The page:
Challenged by their own son’s health, they persevere to help their neighbours

By Mariana Chokaa, Communications Manager; World Vision Niger

Despite the heavy rains in the small community of Lossa in the Tillaberi area of Niger, a small crowd has gathered to mark World Breastfeeding Week with World Vision in August 2013. Most of those present are women, but among them is one young girl - with a baby boy strapped to her back.

“When I wake up in the morning I go and take my shower; I take my brother with me and I bathe him. Sometimes I bathe him first then myself, sometimes I bathe myself first then him,” she says with a smile.

Eight-year-old Naisatou, lives with her family in Lossa. She has a younger brother, 15-month-old Ali, whose body does not do what other children’s bodies do at his age. Ali is completely dependent on those around him to help him around.

“After this, we have breakfast but I have to help him eat since he cannot eat himself,” she continues with an air of seriousness beyond her years. “Then, I take him out to play with me.”

Their mother is looking on and listening in on the conversation. “Yes, it is true. He loves to spend time with his sister, even more than anyone else,” she says.  The mother’s name is Halima and she is a “Femme Relais” with World Vision. This means that she is part of a team of women who go from door to door visiting mothers in their communities to find out about the health of their young children. They test children for malnutrition, and when a child does not appear well, they quickly refer them to the local health centre. 

“I noticed that when Ali was six months old, he could not sit, he still could not even drink or eat and always had to be forced. I knew something was wrong with him,” she says. “He is our only son, so I sometimes feel very sad about his situation. His father too is very sad because this is his son but we have no money.”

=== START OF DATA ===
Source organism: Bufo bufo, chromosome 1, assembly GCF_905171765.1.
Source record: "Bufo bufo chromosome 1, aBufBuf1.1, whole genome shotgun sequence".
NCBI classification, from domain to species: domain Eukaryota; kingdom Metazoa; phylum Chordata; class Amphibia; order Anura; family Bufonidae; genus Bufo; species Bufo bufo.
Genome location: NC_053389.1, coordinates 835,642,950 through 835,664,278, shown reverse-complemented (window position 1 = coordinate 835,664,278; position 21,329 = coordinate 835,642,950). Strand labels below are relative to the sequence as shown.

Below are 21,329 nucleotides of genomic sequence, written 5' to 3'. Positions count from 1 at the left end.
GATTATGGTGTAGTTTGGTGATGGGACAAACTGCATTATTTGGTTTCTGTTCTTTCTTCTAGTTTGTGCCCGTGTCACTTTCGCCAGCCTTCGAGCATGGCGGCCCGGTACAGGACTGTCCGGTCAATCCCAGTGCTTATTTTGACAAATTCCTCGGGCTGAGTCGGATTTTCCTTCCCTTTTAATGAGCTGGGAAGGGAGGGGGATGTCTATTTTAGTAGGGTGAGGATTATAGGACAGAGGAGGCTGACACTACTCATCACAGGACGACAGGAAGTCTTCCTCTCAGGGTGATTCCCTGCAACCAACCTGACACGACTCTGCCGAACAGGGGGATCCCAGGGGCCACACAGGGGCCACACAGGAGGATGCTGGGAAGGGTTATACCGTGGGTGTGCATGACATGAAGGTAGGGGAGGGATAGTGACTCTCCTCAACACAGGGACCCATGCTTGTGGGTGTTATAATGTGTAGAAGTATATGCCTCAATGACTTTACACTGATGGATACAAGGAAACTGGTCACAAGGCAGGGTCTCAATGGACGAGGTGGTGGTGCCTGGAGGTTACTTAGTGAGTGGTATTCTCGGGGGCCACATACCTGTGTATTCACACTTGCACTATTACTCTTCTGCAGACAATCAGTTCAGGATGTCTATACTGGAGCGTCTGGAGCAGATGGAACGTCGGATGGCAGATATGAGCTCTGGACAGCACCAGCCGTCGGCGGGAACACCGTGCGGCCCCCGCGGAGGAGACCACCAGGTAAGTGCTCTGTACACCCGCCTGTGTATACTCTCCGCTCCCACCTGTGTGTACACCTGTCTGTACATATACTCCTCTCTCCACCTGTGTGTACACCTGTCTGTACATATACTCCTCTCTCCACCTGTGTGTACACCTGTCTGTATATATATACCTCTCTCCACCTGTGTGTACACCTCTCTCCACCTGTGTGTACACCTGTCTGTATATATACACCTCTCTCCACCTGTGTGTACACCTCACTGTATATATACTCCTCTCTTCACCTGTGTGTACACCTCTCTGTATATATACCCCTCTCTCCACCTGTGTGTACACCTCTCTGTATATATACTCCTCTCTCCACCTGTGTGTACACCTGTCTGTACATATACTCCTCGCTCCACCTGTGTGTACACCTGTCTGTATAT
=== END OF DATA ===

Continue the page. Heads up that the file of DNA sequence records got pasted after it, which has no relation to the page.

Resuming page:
As a Femme Relais, Halima is at the World Breastfeeding Week event to show her support for breastfeeding and to encourage other women to breastfeed. She has the exposure and the knowledge to know that breast milk is good because she has worked with World Vision health and nutrition specialists. World Vision is well known in the community of Lossa for the work it does. The Femme Relais are also well known and respected. World Vision counts on women like Halima to continue to provide that crucial link between the community members and health providers.

Having a sick child at home has not stopped Halima from wanting to help other women. Instead, she and her daughter take care of Ali with more love than can be described.

Having a sick child at home has not stopped Halima from wanting to help other women.

As the World Breastfeeding Week event ends, Naisatou ties Ali to her back, as she talks to him. Yacouba, the father of this family, is out in the field with all the other men hoping to sow some seeds that will produce food for his family later this year.

Life goes on for this family. Though her own son’s situation is unclear, Halima continues with her mission to help all mothers in the community to raise healthy children.